Cleaning out her “stuff,” our friend Skylar Hill-Jackson found a Murder Mystery game, “Pasta, Passion & Pistols,” she had purchased over a decade ago. So, she organized a Murder Mystery Dinner Party. Eight of us gathered at La Sperenza Restaurant in Little Italy, New York City, circa 1995, for an intimate dinner of family and friends after the murder of restaurant owner, Pepi Roni. He had been shot in the back four days before in the kitchen of his well-known bistro.
I played his widow, Mama Rosa. Other suspects at the table were his daughter, Angel and son, Marco, his wealthy twin brother, Rocco Scarfazzi, who had recently come from Italy, Rocco’s young fiancée, Tira Misu, and Rocco’s vineyard manager, a Frenchman named Bo Jalais, who was travelling with his boss for business and had fallen in love with Angel. Others present were Rosa’s best friend, Clair Voyant, and another family friend, Father Al Fredo. All wore dress appropriate to their character.
Between courses of a sumptuous Italian meal, we asked questions, challenged each other with information we had learned, all in an effort to identify the killer. I have heard of Murder Mystery nights many times, but never participated in one before and was curious to see how the game operated. A narrator on a cassette, played on an old boombox found in the basement, provided an introduction and a periodic summary of the progress of the game. Each player had a play book of lines distinctive to their character with questions and challenges we were to pose to each other. As we progressed through the playbook, new information about the characters and possible motives became apparent. Additional clues in the form of medical certificates, a timely parking ticket, and old letters appeared. At each turn, the plot became increasingly more convoluted. Someone was the killer, but who?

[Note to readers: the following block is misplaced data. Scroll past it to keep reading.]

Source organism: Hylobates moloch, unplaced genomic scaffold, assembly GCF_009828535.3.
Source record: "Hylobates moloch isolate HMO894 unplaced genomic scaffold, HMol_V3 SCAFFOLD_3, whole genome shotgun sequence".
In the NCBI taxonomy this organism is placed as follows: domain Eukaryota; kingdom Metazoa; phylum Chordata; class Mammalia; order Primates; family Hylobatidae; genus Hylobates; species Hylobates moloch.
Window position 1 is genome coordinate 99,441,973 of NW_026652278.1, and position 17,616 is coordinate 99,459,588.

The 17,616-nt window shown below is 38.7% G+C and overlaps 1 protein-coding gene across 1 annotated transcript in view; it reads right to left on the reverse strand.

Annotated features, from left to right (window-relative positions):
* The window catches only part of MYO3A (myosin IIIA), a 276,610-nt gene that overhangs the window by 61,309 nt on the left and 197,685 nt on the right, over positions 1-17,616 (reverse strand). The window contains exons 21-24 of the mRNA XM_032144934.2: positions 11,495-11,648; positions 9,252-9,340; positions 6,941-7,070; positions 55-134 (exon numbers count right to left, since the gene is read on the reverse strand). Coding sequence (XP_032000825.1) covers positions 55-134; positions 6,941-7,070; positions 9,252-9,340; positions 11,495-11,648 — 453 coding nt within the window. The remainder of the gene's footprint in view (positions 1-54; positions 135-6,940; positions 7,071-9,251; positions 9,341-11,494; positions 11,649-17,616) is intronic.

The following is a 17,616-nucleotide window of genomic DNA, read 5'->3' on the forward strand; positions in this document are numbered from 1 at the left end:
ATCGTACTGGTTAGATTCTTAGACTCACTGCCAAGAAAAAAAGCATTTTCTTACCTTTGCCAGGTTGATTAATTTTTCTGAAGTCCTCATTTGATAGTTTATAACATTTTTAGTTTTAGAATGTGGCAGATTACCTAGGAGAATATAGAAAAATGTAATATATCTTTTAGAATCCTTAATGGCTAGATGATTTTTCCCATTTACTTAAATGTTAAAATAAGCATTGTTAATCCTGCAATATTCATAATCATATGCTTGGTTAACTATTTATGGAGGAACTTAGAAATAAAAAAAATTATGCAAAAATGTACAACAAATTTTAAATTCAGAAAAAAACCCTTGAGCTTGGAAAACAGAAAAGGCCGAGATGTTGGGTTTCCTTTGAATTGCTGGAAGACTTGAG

We were a group of retirees and on-the-verge-of-retiring boomers, playing an old game. What became clear to us all is that the game was designed for people younger than we are, better able to read material quickly and, more importantly, remember what they’d read. We missed clues and became too readily confused, needing to backtrack to fill in the necessary information. We found the organization of the game complex and difficult to follow. Was this the design of the game itself? Or does it reflect our increasingly and, surprisingly, slower and simpler cognitive condition? And, of course, completing the game took us much longer than we might have wanted. It was a late evening, long past our bedtime.
Some players assumed impressive accents to add to the verisimilitude of their characters. Others used their voices to show anger or exasperation, or props to fill out their role. No one, however, was prepared to actually act out the occasional demonstrations that the script called for. The script was as unfamiliar to my friend who organized the event as it was to the rest of us, and I guessed from the hesitation around the table that we didn’t quite know how to respond. Who would have guessed that, as we age, we become more inhibited? More reserved? Less willing to play act, even among friends?
For some reason, I had assumed that Mama Rosa and her departed husband were my actual age (or something close to it), and not a couple 20 years younger. When I dressed for the part, I put on the black attire I thought an Italian widow who had worked in the kitchen of the family restaurant for the last 25 years would wear. But I missed the key point… only 25 years. As the game progressed, I realized that Mama Rosa was still very much in her prime, probably her mid-50s, with all sorts of secret schemes up her sleeve which showed she had a lot of life left in her yet. Had I realized the truth about my character, my widow’s black attire would have been totally different.
I congratulate my friend, and the other participants, for a very interesting evening. Maybe we all learned a little more about ourselves than we had anticipated.